by CJ Hallman
I've been told that I couldn't give a decent blow job to save my life. That my hand jobs are like vice grips, like instruments of torture. I've been told that I could get a guy off just by turning and looking at him the right way—head over left shoulder, chin down, dark hair falling perfectly in my liner-smudged eyes. I've been laughed at and told that I just don't radiate sexuality at all, that I simply couldn't be imagined rolling around in the sack, or even kissing. I've been told that I'm fat, fat, fat. I've been told that I need to wax, and that I need to grow it all out. That I would never get married because I can't cuddle or spoon properly, because I sleep curled up in the fetal position like I'm a lost Gretel-esque child in some Freudian nightmare. I've been told that I need to eat more, put some meat on my bones, indulge. That I don't deserve a boyfriend because I'm immature and a born cheater and because I clearly don't comprehend the complexities of commitment. That I need to be married soon/yesterday/now. That I need to hurry up and pop out some kids because my eggs are running out and because that's what people do and because that's just the way things are done. That I'd make a terrible mother.
I've been told that I look like a woman who loves pleasure and I took that to mean: I look like a glutton, a lardass. I've been told that I look like a total bitch and I took that to mean: I need to wear less makeup, invest in some clear chapstick, curl my waxy lips into phony smiles at regular intervals throughout the day.
I've been told to give up on striving toward “success” and to just marry/date up. To say yes even when I mean no, to cook meat even though I'm a vegetarian, to wear skirts even though I cannot stand the fleshy feel of my thighs rubbing together. I've been told that my hands are magical instruments, and that my mouth is a first-class, tropical destination comparable to San Tropez. That my hips curve like a wine glass, and that my tits are too small. I've been told that I dress too conservatively in cardigans and long pants. That the thong I wear underneath these clothes is such a fucking turn-on. That I only sleep with you/men for the power you/they possess. That I have no power myself, but maybe a little bit of talent and someday that talent might evolve into power and that when/if I acquire this power, I should know that no man will want me—it's called the Oprah Syndrome. I've been told that I need to cover up, that I'm too inhibited, that I'm a total slut. This I've been told.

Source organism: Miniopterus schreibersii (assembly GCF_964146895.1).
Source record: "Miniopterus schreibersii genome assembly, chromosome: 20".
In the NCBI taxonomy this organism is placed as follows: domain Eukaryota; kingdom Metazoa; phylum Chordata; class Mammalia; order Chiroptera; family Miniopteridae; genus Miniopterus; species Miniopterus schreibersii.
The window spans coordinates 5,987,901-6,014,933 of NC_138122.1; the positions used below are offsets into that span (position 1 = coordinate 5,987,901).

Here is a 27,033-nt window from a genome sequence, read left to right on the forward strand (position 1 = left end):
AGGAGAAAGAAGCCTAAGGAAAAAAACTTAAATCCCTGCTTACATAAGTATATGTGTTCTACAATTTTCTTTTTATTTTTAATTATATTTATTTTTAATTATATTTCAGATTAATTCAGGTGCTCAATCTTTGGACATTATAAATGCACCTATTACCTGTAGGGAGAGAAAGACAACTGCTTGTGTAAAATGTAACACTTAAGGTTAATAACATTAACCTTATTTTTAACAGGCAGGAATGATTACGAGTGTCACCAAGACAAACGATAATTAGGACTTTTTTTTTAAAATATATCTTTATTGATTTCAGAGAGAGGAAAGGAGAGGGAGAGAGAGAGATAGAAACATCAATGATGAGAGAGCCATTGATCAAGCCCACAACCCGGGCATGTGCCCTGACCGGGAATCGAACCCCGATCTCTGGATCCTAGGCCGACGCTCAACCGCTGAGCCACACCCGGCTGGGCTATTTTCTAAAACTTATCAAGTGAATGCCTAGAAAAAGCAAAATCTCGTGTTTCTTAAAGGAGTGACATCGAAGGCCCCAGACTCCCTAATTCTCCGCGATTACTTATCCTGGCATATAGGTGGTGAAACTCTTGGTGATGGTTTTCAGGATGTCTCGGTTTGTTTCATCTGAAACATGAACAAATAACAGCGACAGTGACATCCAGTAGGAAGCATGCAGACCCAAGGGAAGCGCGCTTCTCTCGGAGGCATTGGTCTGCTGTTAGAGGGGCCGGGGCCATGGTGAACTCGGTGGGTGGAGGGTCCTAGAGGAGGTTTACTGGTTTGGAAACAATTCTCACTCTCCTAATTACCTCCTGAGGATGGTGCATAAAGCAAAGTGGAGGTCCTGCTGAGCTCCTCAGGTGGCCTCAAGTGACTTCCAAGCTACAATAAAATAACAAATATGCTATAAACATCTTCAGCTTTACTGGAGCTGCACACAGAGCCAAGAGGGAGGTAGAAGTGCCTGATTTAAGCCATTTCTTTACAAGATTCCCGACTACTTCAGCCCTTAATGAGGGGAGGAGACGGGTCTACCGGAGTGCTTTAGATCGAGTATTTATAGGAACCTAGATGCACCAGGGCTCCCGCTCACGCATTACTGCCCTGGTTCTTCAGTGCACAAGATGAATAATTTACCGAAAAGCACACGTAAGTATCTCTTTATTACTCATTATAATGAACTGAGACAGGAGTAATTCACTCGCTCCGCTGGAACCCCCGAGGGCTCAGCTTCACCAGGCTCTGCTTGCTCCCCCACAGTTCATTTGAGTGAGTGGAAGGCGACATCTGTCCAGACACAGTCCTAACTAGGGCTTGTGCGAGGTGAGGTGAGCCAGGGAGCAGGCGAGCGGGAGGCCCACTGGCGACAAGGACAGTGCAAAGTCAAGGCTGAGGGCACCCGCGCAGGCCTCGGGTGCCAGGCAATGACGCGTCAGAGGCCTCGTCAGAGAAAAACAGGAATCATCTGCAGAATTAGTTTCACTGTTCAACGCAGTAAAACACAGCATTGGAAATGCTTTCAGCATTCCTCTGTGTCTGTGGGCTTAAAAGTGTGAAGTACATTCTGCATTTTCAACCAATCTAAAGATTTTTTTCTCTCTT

And there's a man with me now, a man in my bed, another messenger who is here to tell me, tell me, tell me, and I hear all of these deep voices in my head, all of these words, and I grab onto his ears with my fingers (which he'd told me were “just so feminine and cute” as I fiddled with my chopsticks over dinner at this Pan-Asian chain downtown) and I steer him where I want him—right where I want him. I tell him, “To the left, to the left, up, up.” This I tell him. This, I told him. And I barely hear my own voice, muffled in the sheets, but I know that he cannot speak at all in the position that he's in, and there is silence, and my guilt, oh my guilt, it quickly gives way to pleasure.
CJ Hallman still naively believes sex is its own song. She lives in Austin, TX, and her fiction has appeared in Identity Theory, Everyday Weirdness, amphibi.us, Sphere, (Short) Fiction Collective, and The 322 Review, among others.